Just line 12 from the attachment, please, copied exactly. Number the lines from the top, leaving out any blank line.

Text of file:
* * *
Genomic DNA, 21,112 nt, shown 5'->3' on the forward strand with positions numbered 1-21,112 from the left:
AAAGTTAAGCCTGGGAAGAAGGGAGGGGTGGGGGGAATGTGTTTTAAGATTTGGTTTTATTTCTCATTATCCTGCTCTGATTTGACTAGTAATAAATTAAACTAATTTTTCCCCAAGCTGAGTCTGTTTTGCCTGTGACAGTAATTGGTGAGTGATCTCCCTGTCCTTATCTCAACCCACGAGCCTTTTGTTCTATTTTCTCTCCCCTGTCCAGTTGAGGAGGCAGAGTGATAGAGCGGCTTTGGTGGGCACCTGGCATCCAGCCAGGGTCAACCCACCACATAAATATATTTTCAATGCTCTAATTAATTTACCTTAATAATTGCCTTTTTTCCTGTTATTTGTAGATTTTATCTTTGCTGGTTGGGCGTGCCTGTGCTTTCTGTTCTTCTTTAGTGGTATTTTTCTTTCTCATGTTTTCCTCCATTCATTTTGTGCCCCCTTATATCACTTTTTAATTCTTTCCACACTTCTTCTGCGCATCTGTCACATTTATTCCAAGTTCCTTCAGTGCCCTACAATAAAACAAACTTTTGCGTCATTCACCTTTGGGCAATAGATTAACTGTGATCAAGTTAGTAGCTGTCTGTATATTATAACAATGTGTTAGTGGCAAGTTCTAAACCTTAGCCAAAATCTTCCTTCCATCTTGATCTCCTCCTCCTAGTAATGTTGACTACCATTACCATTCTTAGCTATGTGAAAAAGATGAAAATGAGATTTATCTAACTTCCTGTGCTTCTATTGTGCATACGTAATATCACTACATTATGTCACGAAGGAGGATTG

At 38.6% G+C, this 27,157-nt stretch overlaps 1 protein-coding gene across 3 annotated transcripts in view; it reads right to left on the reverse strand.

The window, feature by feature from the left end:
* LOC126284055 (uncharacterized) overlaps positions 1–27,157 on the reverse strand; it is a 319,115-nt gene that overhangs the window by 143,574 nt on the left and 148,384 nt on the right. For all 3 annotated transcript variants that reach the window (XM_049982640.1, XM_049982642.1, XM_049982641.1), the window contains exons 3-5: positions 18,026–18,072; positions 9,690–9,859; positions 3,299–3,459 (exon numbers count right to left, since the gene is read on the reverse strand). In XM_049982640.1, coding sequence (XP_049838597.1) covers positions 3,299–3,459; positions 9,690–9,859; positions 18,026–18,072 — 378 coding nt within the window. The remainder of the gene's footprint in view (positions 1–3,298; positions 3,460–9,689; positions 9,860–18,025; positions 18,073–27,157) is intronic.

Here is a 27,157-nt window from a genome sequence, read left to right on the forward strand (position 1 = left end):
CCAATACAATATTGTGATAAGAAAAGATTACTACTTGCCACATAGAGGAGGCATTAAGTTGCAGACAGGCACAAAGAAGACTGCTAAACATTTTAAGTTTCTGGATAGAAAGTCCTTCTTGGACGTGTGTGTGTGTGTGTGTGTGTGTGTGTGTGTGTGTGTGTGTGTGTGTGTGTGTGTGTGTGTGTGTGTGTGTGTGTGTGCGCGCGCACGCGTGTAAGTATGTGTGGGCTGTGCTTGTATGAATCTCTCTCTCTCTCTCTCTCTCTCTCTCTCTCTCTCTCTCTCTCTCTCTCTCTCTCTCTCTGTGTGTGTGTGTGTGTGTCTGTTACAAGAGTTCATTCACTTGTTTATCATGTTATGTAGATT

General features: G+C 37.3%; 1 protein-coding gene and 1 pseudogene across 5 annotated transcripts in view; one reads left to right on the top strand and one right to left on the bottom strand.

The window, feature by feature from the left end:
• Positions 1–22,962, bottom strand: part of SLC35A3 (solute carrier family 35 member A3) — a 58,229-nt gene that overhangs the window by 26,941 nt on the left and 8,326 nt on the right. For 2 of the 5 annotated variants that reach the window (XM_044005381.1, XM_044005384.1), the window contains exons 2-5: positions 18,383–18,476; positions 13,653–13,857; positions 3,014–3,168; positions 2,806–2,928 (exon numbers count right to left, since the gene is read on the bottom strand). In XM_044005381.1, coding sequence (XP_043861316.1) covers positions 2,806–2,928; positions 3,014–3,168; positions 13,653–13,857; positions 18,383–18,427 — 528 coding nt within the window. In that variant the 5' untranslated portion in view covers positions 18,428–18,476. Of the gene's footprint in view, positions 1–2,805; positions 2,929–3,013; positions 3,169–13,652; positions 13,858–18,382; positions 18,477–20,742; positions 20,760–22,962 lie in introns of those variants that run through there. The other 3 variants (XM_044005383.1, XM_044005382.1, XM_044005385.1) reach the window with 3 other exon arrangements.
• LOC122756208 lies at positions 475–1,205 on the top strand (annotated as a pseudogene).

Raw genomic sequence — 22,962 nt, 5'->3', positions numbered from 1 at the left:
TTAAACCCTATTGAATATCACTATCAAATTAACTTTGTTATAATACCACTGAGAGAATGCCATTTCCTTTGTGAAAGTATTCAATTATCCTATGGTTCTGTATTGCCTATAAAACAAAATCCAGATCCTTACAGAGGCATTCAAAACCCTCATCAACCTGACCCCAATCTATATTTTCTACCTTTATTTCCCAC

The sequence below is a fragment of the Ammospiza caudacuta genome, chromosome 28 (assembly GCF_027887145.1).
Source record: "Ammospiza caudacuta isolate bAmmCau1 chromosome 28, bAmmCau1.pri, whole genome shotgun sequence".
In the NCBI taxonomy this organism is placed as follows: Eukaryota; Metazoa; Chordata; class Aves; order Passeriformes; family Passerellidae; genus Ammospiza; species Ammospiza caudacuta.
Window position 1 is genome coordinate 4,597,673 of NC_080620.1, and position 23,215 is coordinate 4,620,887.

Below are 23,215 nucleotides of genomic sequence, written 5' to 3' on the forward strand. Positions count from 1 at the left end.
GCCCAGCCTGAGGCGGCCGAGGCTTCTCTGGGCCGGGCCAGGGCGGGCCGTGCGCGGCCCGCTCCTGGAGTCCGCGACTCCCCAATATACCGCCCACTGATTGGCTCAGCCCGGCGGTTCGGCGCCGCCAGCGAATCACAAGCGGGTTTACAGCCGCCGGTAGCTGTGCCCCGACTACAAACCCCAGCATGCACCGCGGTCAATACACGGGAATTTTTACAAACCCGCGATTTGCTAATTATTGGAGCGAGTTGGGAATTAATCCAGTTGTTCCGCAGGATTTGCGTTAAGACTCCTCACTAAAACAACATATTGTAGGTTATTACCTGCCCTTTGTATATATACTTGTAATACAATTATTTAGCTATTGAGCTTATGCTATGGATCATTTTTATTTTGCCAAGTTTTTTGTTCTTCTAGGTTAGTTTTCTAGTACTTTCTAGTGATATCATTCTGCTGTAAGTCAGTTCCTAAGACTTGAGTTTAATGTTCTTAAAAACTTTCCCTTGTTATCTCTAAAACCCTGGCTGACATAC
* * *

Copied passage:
Raw genomic sequence — 22,962 nt, 5'->3', positions numbered from 1 at the left: